By Sheryl Paul
There's so much we don't tell new mothers. As with all transitions, our culture presents a skewed image of motherhood which falls into two diametrically opposed categories. On the one hand, we expect motherhood to be a Huggies commercial where mother, father, and baby are swathed in a pastel, diffused light, blissfully enjoying their transition without a blemish or challenge to be found. On the other hand, our culture presents an image of endless martyrdom and meaningless sacrifice where new mothers lose all of their independence and their very sense of self. Neither image is accurate. While there are tremendous sacrifices involved in becoming a mother, there are also unquantifiable gains, and what we don't generally understand is that it's through consciously grieving the losses that we can fully embrace the gains.
The following is an excerpt from my Birthing a New Mother E-Course. It's one of my journal entries as a new mother from the section in my program called The Loss of Efficiency, Achievement and Completion – The Wells of Surrender, Perspective and Patience
September 26, 2004 – 10 weeks
Being a mother means letting go of the way things used to be.
It means leaving things half- finished: a pile of clean towels left unfolded on the bed; clean wet clothes half in the laundry and half in the dryer; a salad bowl, dirty, on the counter.
It means being late sometimes, even when I’ve always been a person who’s on time.
It means not knowing how to do many things, but being willing not to know, to make mistakes, and to learn.
It means being flexible, which means it might take me three hours to do my grocery shopping, or I might have to leave a cart full of food in the middle of an aisle and come back later.
It means that I don’t always answer the phone when my friends call, or that I may have to end a conversation mid-thought and call them back later.
It means spending less time reading, and when I do read, it means that I often put the book down mid-sentence.
It means less time spent alone, in solitude and silence.
It means less time spent with my husband: less time watching movies, less time cuddling, less time going out to dinner, less time talking about topics other than our baby, less time…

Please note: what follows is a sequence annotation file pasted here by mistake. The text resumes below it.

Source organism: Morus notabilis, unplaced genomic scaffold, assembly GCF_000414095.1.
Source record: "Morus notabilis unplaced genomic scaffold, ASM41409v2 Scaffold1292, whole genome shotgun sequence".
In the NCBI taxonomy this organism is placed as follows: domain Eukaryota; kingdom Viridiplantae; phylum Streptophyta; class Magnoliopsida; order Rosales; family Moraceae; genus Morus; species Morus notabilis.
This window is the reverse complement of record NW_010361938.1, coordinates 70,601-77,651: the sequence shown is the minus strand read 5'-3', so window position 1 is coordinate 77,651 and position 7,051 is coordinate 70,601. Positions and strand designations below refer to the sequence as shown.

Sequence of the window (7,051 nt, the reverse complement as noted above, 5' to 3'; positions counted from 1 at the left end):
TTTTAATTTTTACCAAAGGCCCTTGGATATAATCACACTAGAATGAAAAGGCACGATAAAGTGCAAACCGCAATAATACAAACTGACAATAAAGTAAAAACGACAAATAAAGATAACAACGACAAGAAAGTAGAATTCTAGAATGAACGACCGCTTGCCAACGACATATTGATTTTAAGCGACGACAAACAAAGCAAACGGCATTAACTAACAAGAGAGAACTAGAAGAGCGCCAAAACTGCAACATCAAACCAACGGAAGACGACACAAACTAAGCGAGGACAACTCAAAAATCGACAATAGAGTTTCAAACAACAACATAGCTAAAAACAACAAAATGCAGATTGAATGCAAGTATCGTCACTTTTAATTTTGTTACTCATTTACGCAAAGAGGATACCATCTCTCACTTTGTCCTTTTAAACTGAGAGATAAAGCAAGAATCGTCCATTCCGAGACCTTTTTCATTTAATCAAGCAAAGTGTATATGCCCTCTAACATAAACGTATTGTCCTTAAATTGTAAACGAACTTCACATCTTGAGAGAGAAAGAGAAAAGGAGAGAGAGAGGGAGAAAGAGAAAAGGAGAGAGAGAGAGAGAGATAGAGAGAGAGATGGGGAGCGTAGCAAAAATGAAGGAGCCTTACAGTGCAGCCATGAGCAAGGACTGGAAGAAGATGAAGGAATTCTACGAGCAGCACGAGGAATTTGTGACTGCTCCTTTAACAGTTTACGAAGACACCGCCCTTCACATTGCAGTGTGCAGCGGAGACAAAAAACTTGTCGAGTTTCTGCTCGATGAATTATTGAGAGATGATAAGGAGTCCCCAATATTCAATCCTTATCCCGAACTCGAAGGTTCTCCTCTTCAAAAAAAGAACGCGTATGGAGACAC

Being a mother means it took me three hours to write this, because I have a little one on my chest, then at my breast, then over my shoulder, and finally asleep… and right now, his needs are more important than mine.
So with the dishes half-done and the laundry half-finished, a journal entry half-written and a phone call half-completed, I attend to my son, trying to learn his language, trying to love him as best I can, knowing that this time when his needs are paramount is finite, and before I know it he’ll be off to kindergarten, then borrowing the car keys, and finally moving out of our house and into his own. And then I’ll have plenty of time, as I’ve had already, to do the dishes and laundry in one sitting, to write in my journal and talk on the phone to my heart’s content.
But for now, this is all there is, and it doesn’t matter if I’m late; it doesn’t matter if I don’t write anything for a year. It doesn’t matter that I don’t know how to go to the grocery store with a baby and I don’t always know how to soothe him when he cries. The only thing that matters is that I love my son. I love him like I’ve never loved anything on this earth.
Sheryl Paul, M.A., has counseled thousands of people worldwide via her private practice, her bestselling books, and her website, conscious-transitions.com. She has appeared several times on “The Oprah Winfrey Show”, as well as on “Good Morning America” and other top television, radio, and newspapers around the globe. Her home study course for pregnant women and new mothers, Birthing a New Mother: A Roadmap from Preconception Through the First Year to Calm Your Anxiety, Prepare Your Marriage, and Become the Mother you Want to Be, can be found at birthinganewmother.com. She lives in Boulder, Colorado with her husband and two sons.